The Women’s Massage Centre by Ex-Prisoners gives vocational training to female prisoners who are nearing the end of their sentences. They work in the centre giving various massages and the profits build up into a small pot of money which will help them to rebuild their lives once they are back out in the community and is another worthwhile cause to support (sadly, things may have changed in Chiang Mai since I was there as indicated in this news report)
Many people visit Chiang Mai with the intention of staying a couple of days but many of those end up staying longer or even relocate to the city. I stayed there for four weeks and I grew to love the old town.
It began to feel like home as I got to know my hosts at the Mango Guesthouse local people around and about.
Bee made lovely fresh juices from her cart opposite Vincent and Diana in the Mango guesthouse and there were the other long term guests at the Mango with me.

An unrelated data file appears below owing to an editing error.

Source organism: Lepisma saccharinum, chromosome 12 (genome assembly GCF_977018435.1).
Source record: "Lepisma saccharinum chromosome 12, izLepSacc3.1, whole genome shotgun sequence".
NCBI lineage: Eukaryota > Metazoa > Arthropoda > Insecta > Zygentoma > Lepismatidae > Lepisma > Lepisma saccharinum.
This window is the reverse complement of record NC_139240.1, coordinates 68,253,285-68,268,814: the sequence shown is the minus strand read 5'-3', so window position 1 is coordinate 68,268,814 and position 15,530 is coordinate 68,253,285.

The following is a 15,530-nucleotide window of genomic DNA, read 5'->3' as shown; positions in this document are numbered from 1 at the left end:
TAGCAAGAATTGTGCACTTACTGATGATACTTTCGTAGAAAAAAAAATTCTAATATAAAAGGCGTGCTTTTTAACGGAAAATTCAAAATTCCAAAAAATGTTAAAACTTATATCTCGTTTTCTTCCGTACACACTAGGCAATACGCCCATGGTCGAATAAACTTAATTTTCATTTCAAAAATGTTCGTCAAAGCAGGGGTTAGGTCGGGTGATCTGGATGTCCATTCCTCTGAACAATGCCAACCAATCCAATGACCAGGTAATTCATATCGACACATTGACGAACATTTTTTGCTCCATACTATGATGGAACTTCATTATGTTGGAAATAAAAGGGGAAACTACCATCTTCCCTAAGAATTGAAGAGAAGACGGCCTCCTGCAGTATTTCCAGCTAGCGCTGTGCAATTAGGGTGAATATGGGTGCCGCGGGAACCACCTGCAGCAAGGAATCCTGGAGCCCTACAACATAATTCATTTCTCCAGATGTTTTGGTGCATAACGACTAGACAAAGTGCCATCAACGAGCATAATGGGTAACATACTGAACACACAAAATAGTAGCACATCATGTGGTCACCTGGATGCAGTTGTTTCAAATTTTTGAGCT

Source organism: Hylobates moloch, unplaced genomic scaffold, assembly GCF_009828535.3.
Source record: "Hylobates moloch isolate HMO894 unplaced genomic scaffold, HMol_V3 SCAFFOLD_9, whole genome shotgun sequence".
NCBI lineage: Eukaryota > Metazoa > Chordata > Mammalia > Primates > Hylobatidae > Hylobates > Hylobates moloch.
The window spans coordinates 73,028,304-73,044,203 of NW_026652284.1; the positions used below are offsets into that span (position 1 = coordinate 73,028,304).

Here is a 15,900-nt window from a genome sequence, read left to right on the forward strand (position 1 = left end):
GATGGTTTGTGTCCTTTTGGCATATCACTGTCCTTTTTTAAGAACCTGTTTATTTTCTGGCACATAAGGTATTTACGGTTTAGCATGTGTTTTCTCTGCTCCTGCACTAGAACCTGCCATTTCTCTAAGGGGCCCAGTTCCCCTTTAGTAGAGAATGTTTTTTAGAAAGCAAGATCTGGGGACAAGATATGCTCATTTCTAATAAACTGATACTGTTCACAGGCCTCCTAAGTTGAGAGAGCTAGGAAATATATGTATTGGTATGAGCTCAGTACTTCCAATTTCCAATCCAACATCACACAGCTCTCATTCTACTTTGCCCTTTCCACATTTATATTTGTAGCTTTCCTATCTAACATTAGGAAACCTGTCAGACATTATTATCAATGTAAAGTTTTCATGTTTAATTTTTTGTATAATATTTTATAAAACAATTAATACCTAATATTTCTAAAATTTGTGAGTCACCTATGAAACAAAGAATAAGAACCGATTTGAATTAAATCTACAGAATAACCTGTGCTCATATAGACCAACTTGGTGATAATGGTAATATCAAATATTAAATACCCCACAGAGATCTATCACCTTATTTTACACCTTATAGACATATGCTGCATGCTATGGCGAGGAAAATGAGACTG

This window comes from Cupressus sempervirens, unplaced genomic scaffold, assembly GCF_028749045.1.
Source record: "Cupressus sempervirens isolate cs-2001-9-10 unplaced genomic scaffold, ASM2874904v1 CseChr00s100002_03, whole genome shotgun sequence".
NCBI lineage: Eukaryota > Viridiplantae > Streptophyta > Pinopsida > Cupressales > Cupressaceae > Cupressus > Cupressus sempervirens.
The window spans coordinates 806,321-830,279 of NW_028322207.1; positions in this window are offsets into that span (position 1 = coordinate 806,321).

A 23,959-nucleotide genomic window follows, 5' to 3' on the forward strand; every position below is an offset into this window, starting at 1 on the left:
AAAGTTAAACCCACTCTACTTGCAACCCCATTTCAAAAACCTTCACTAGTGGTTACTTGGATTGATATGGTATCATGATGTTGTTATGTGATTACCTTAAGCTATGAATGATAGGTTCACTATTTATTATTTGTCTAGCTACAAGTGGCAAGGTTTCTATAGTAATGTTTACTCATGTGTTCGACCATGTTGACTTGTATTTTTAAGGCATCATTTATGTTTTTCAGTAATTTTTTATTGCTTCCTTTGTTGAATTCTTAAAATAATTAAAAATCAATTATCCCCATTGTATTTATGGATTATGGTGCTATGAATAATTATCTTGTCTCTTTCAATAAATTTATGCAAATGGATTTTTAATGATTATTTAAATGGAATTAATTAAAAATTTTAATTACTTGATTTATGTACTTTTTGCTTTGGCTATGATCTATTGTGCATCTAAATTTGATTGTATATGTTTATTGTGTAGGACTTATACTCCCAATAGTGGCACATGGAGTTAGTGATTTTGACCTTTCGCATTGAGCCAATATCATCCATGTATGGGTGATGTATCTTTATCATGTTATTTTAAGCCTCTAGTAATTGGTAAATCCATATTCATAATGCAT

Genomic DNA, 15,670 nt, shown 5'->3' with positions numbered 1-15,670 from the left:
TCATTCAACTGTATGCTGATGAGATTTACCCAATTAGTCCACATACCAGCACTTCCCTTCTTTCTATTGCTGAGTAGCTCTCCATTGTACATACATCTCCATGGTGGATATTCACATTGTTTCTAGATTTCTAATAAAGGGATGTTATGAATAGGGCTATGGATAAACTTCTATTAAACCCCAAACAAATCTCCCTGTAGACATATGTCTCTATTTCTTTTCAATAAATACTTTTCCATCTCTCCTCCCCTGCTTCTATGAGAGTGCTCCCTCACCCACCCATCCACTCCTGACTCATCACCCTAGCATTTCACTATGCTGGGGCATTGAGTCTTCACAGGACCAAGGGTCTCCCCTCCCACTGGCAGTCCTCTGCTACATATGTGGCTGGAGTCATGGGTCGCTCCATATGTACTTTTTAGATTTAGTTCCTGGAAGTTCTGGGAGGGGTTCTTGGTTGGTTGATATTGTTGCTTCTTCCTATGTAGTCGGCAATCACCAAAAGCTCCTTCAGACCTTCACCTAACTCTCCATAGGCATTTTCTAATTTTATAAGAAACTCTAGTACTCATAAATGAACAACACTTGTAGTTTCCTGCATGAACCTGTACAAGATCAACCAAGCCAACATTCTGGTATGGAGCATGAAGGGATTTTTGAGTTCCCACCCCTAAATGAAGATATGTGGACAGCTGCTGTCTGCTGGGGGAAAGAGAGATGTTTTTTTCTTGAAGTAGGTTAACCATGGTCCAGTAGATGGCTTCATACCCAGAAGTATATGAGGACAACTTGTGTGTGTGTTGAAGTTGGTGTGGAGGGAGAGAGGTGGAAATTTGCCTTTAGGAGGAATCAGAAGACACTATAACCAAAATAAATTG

Chema who was setting up a fish farm, Basilio who was in love with Bee and my Italian friend Enio who spent nearly a month in Chiang Mai taking Muy Thai (Thai kickboxing) classes and who discovered an unhealthy passion for the gross smelling durian fruit.
The food here in Chiang Mai is to die for and they make the most amazing Khao Soy – which turned out to be my number one dish of choice in Thailand.
Don’t discount Chiang Mai as being all about Bangkok’s second rated sister – it’s a fascinating city with much to offer but be careful – you may never want to leave!